The Mint is famous for several reasons – Country singers Patsy Cline, Jimmy Dean, and Loretta Lynn appeared there; Hunter S. Thompson stayed there while writing his famous book "Fear & Loathing in Las Vegas"; The casino was used in scenes for the James Bond movie “Diamonds Are Forever” and also in scenes for U2’s music video for “I Still Haven’t Found What I’m Looking For”; The Mint sponsored the “Mint 400” off-road race from the 1960s to the 1980s. In 1988, The Mint was sold and became part of Binion's Horseshoe. I had no success finding anything at all about their food. I’ll post this on the site, in case a reader can help.

“Liverwurst/braunschweiger” is a bit confusing for those not familiar with the sausages. The terms “liverwurst” and “braunschweiger” are often used interchangeably for the same sausage, made with pork liver. Many people, however, make a distinction and say that all braunschweiger is liverwurst, but not all liverwurst is braunschweiger. They say that braunschweiger is always smoked, but liverwurst is not always smoked. Some also say that liverwurst is spreadable, while braunschweiger is firmer and must be sliced. There’s not always consistency in discussions about them. It further clouds the issue when people write or say it as “liverwurst/braunschweiger sandwiches” rather than saying “liverwurst OR braunschweiger” or “liverwurst AND braunschweiger”. Said like that, it sounds like there are always two kinds of sausage on the sandwich, whereas it’s usually one or the other, which may be the same thing, anyhow, because the same product is sold under both names.... Confusing, isn’t it?

As for recipes, since I could not find any details about the sandwich as it was served at The Mint, then I have no idea how to make anything similar. You and your dad will likely have to try to use his recollection of the sandwiches from The Mint to try and duplicate them. I found a couple of tips and some recipes on the sites below. If you want to look at some more recipes, go to Google and search for them as either “liverwurst sandwiches” or as “braunschweiger sandwiches.” I think you’ll have more luck that way than searching for “liverwurst/braunschweiger sandwiches”.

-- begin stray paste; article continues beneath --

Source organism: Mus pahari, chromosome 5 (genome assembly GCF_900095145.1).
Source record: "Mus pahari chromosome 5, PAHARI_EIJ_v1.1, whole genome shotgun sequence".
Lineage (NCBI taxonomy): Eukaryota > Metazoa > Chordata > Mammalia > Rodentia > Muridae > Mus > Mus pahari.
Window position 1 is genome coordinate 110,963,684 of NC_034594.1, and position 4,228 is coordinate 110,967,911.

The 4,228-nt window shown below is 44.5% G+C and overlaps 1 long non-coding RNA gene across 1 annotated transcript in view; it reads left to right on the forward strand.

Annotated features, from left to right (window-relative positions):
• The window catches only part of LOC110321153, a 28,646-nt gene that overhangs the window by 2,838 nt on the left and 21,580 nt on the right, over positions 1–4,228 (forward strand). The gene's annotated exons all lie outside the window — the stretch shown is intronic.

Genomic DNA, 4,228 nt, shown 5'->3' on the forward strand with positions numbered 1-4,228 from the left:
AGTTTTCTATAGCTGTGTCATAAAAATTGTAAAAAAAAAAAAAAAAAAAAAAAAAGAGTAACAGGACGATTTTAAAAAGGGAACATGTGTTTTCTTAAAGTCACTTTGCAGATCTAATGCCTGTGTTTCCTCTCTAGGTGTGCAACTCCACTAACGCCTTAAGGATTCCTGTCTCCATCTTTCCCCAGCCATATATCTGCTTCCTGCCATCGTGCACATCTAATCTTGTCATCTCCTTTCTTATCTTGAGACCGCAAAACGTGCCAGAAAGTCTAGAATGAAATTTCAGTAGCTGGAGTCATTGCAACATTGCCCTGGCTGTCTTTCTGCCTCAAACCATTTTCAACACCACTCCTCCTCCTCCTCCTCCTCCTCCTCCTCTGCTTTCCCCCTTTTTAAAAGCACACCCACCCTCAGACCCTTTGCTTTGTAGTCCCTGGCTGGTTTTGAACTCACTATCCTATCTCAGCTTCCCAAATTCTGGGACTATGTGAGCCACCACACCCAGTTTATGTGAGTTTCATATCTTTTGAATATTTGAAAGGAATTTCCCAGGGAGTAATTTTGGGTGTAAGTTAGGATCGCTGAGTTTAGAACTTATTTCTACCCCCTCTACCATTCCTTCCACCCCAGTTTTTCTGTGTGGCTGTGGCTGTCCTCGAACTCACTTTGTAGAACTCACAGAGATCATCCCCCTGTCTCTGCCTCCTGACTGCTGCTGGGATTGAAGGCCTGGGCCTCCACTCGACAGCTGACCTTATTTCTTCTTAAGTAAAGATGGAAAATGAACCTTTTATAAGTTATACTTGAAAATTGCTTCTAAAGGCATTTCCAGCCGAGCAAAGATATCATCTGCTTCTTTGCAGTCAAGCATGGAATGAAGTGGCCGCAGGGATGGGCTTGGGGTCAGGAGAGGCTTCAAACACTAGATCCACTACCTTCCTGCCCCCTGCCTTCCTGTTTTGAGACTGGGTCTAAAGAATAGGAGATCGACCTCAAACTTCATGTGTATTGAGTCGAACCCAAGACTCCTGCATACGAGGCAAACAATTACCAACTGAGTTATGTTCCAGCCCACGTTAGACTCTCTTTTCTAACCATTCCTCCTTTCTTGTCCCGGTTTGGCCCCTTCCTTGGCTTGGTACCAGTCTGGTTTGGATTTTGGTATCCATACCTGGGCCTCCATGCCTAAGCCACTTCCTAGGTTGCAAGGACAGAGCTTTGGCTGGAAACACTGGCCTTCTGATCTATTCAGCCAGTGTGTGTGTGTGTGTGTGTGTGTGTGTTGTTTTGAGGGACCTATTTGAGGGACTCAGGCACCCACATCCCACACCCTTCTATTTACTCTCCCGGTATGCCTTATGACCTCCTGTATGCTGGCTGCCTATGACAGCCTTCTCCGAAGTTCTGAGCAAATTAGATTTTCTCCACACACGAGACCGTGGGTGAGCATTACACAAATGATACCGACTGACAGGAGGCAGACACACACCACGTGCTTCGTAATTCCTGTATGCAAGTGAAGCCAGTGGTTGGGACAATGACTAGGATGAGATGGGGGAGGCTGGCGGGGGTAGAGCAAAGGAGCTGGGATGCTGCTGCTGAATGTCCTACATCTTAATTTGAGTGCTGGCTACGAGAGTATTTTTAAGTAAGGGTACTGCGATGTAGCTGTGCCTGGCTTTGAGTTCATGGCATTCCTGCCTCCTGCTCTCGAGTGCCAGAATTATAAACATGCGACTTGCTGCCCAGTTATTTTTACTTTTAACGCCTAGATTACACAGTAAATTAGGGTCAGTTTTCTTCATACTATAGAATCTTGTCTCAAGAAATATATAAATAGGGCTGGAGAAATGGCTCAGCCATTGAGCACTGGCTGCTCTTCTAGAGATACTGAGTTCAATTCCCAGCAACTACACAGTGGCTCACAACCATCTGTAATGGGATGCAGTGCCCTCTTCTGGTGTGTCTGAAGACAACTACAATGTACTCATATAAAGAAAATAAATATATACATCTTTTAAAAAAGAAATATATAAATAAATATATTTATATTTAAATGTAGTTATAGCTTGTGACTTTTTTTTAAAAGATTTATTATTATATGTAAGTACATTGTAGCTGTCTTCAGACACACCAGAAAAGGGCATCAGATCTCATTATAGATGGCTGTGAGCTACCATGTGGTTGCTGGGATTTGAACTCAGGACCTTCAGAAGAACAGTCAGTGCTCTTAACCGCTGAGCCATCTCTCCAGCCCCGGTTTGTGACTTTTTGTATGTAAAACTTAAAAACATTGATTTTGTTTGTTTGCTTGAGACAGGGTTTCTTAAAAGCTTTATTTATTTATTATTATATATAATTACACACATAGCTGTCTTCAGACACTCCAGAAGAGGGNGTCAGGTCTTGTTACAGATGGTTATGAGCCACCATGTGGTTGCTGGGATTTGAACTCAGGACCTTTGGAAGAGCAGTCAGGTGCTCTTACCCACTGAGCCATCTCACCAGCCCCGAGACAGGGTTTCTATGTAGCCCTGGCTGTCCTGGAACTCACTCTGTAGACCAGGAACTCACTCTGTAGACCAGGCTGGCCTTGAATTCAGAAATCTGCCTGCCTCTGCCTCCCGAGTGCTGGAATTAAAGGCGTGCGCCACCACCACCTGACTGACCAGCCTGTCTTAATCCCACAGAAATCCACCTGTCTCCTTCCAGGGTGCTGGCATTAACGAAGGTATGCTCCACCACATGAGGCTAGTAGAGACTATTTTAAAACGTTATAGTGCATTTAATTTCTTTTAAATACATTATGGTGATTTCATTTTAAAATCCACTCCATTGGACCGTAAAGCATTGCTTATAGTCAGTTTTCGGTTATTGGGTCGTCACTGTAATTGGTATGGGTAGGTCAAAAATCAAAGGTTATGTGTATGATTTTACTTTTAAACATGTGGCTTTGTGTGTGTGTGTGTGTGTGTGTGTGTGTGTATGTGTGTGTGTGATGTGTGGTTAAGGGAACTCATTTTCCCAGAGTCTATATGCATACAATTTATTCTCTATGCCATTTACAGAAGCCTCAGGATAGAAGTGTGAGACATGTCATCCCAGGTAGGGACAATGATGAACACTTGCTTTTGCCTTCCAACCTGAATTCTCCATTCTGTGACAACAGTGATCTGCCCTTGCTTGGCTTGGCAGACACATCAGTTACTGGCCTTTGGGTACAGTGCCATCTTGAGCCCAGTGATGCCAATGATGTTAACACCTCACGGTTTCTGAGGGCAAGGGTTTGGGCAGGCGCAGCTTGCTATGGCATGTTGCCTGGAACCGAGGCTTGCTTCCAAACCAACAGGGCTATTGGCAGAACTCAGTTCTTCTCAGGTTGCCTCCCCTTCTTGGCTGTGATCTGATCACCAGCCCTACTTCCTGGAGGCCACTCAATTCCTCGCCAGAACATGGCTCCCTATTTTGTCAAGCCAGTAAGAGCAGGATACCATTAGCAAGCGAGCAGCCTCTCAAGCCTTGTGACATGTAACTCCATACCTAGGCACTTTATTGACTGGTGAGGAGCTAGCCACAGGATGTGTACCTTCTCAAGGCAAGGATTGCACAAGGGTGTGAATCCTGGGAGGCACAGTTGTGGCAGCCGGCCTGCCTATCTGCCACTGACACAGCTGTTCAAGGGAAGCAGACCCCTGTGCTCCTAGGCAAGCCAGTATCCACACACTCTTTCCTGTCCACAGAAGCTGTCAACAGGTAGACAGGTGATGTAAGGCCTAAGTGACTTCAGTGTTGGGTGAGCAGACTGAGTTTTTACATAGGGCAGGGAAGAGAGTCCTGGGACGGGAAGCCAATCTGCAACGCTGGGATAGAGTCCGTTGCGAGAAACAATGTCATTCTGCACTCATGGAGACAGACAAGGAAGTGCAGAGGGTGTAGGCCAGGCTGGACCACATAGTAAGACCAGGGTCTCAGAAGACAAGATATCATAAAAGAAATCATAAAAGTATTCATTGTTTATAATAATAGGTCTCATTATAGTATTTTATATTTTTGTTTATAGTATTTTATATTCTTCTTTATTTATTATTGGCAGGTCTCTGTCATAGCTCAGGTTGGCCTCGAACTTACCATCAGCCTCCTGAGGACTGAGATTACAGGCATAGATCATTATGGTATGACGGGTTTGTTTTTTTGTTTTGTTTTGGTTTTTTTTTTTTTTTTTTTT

Someone said on a message board that in Pennsylvania many folks fry the liverwurst or Braunschweiger for their sandwiches and then serve them on rye bread with raw onion. In many places gherkins are served with this sandwich.

Simply Recipes

Tasty Kitchen

Dinner Tool

SparkPeople

Phaed


Entenmann's Walnut Coffee Ring

-----Original Message----- 
From: Phyllis
Sent: Tuesday, September 25, 2012 10:53 AM
To: phaedrus@hungrybrowser.com
Subject: Entenmann's cake

Entenmann's Coffee Walnut Cake with Coffee Buttercream was my husband and son's favorite before it was discontinued. I believe it was made 
in a ring shape and garnished with small chocolate shavings. I'd love to surprise them both with this cake on Thansgiving.Can you find the 
recipe for us????

Phyllis 

Hello Phyllis,

Sorry, I can't find a recipe that claims to be a copycat for the Entenmann's cake.

Have you tried this?

Coffee Walnut Cake

How about this one:

Wilde in the Kitchen

These are all that are available, as far as I can determine. It's extremely rare to find a copycat recipe for a commercial bakery cake.

Phaed


Helms Bakery Cheesecake

From: debbie 
Sent: Friday, September 28, 2012 3:36 AM
To: phaedrus@hungrybrowser.com 
Subject: Helm's Bakery cheesecake

Dear Uncle Phaedrus,  

Could you possibly locate the recipe for the Helm's Bakery cheesecake from the early 60's?  My mother has fond memories of this 
being delivered on the Helm's Bakery truck may years ago.  (By the way, this was the only cheesecake she ever really enjoyed.)  
Thank you very much!  

Debi    
P.S. This was probably a Corris Guy recipe.

Hello Debi,

Sorry, I had no success finding a recipe or copycat for either a Helms Bakery or a Corris Guy cheesecake. There are very few Helms Bakery recipes available.

Phaed